Terry Helwig began life in 1949 on a farm near Glenwood, Iowa. Her mother, only fifteen at the time, struggled with the rigors of motherhood, farm life, and marriage. Terry’s mother divorced when Terry was two and moved Terry and her younger sister to Colorado. Despite half a dozen daughters and almost as many marriages, Terry’s troubled mother never found contentment.
Terry’s stepfather, a loving and hard-working wildcatter, moved Terry and her sisters to numerous oil towns across the Southwest. By age eleven, Terry had moved ten times and penciled a fifteen-page novel The Lost City of Enchantment, igniting her life-long desire to become a writer.
In her twenties, Terry married her husband Jim of 42 years, lost her mother, and pursued writing as an assistant editor at a public radio and television station in New York State’s Capital Region. She later graduated Summa Cum Laude from Regis University in Denver, Colorado with a B.A. in Communications.
Ever the student, and compelled by her family dynamics to explore the realm of human motivation and consciousness, Terry studied transpersonal psychology at Naropa University in Boulder, Colorado and later graduated with an MA in Counseling from the College of New Jersey.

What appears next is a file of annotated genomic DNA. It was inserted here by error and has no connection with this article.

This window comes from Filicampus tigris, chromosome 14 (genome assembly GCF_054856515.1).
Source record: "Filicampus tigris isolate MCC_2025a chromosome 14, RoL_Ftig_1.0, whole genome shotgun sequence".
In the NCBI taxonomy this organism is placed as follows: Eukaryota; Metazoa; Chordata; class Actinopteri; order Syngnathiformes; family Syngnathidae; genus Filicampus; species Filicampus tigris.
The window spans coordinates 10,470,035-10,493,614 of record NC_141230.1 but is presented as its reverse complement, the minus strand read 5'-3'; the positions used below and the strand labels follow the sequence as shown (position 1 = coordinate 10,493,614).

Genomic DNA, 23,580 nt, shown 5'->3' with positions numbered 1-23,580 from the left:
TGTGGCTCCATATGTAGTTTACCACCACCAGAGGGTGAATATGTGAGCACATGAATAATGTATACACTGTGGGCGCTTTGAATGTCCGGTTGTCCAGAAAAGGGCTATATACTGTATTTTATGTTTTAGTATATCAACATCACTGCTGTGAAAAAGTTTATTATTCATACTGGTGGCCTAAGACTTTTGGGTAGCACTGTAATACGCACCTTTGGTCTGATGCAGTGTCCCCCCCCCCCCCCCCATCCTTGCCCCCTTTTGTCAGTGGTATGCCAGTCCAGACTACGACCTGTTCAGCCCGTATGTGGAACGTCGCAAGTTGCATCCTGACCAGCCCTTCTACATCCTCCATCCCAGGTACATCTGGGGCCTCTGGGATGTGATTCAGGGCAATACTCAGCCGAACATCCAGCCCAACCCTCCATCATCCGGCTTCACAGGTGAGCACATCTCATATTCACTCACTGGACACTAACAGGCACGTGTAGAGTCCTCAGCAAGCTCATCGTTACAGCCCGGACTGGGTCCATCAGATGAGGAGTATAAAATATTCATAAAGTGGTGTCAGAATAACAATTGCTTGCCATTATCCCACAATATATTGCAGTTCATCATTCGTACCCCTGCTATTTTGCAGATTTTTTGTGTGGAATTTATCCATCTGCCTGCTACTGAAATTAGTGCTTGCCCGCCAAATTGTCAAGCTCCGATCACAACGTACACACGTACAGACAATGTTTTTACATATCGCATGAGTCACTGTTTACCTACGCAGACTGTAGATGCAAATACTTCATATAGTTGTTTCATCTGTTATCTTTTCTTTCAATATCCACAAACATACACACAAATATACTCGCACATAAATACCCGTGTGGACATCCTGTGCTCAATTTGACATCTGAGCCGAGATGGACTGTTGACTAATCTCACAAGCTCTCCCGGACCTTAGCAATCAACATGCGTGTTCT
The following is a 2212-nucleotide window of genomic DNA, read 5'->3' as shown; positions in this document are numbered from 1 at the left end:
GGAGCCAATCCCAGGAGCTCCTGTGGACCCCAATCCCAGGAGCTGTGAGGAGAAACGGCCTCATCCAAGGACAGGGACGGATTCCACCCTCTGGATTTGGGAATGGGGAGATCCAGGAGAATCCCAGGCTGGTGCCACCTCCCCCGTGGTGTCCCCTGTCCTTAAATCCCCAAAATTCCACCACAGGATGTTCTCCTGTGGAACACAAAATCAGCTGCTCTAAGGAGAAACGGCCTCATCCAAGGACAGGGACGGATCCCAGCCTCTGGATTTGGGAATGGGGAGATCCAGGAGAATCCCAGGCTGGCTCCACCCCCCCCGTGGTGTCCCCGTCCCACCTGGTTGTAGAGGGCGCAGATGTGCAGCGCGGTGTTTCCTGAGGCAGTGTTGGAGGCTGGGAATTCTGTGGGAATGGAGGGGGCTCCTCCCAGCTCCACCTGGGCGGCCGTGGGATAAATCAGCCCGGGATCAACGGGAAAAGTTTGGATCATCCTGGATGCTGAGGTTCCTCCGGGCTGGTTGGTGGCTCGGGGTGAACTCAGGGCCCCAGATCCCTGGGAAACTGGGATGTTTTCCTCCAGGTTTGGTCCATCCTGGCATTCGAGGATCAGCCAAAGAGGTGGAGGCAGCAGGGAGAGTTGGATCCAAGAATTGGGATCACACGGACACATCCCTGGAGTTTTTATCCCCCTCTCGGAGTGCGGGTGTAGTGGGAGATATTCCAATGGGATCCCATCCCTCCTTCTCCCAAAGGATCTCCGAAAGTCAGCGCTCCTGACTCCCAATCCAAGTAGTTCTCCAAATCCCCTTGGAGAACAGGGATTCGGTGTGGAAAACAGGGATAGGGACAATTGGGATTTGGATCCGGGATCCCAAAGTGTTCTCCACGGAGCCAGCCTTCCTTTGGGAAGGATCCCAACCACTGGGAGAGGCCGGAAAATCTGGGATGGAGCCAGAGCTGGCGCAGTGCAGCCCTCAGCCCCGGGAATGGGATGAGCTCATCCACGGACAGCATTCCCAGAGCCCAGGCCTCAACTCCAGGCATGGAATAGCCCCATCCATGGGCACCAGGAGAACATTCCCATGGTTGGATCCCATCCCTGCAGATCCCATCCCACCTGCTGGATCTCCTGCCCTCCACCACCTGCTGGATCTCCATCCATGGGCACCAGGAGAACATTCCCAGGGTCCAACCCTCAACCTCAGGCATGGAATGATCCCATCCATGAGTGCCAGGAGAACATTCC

While being room mom, team mom and sewing costumes for numerous recitals and plays for her daughter Mandy, Terry wrote, lectured and led workshops for women on personal growth and development. Terry’s writing has appeared in Spirituality and Health, Daily Guideposts and other publications.
Responding to 9/11, Terry created The Thread Project: One World, One Cloth, a textile exhibition encouraging tolerance and compassionate community. As a result of moving so often in childhood, Terry believed people were really more alike than different. To foster community, she invited people worldwide, via the web, to send her a single thread, representing hope—however slim their thread of hope might be. She coined a motto of sorts: Some people say our world is hanging by a thread. I say—a thread is all we need.
Over the next five years, more than forty weavers, in fourteen countries, set up looms in their respective communities to weave tens of thousands of collected threads into tapestries that hung in the United Nations and St. Paul’s Chapel. Now, ten years later, Terry hopes to gift this fabric of humanity to an organization promoting peace. Terry also co-wrote a play about the project called The Thread Narratives, which debuted in Charleston, South Carolina.
Terry now devotes herself fulltime to writing. Her coming-of-age memoir Moonlight on Linoleum is a luminous story about a first-born daughter taking her younger sisters under-wing and forging a lasting bond of sisterhood. The memoir portrays a turbulent family clinging to the thinnest threads of fortitude and determination, revealing not only the depths to which we can fall but also the heights to which we can rise.
Currently, Terry and her husband Jim divide their time between the coasts of Florida and South Carolina. Their daughter Mandy is an attorney in Washington, DC.